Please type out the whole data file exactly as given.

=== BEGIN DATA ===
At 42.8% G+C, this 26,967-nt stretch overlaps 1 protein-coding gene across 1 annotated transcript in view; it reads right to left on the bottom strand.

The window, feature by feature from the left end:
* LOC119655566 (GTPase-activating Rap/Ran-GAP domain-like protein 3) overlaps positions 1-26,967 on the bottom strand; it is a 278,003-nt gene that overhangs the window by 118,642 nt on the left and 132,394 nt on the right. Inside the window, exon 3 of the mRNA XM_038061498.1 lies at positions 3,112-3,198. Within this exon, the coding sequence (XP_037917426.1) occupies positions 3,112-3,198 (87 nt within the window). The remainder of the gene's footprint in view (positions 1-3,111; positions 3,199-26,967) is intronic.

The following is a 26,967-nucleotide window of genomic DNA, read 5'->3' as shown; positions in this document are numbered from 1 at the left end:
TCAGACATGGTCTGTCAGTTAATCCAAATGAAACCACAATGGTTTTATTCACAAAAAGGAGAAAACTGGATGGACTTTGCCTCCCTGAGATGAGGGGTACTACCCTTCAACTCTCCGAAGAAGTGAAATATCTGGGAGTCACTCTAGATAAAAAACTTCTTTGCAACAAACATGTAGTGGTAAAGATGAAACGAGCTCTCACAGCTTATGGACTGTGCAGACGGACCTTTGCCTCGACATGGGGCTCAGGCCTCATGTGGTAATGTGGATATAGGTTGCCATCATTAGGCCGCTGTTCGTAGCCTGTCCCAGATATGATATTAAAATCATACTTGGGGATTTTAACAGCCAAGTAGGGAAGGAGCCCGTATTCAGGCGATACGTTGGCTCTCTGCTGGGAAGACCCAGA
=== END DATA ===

At 42.8% G+C, this 26,967-nt stretch overlaps 1 protein-coding gene across 1 annotated transcript in view; it reads right to left on the bottom strand.

The window, feature by feature from the left end:
* LOC119655566 (GTPase-activating Rap/Ran-GAP domain-like protein 3) overlaps positions 1-26,967 on the bottom strand; it is a 278,003-nt gene that overhangs the window by 118,642 nt on the left and 132,394 nt on the right. Inside the window, exon 3 of the mRNA XM_038061498.1 lies at positions 3,112-3,198. Within this exon, the coding sequence (XP_037917426.1) occupies positions 3,112-3,198 (87 nt within the window). The remainder of the gene's footprint in view (positions 1-3,111; positions 3,199-26,967) is intronic.

The following is a 26,967-nucleotide window of genomic DNA, read 5'->3' as shown; positions in this document are numbered from 1 at the left end:
TCAGACATGGTCTGTCAGTTAATCCAAATGAAACCACAATGGTTTTATTCACAAAAAGGAGAAAACTGGATGGACTTTGCCTCCCTGAGATGAGGGGTACTACCCTTCAACTCTCCGAAGAAGTGAAATATCTGGGAGTCACTCTAGATAAAAAACTTCTTTGCAACAAACATGTAGTGGTAAAGATGAAACGAGCTCTCACAGCTTATGGACTGTGCAGACGGACCTTTGCCTCGACATGGGGCTCAGGCCTCATGTGGTAATGTGGATATAGGTTGCCATCATTAGGCCGCTGTTCGTAGCCTGTCCCAGATATGATATTAAAATCATACTTGGGGATTTTAACAGCCAAGTAGGGAAGGAGCCCGTATTCAGGCGATACGTTGGCTCTCTGCTGGGAAGACCCAGA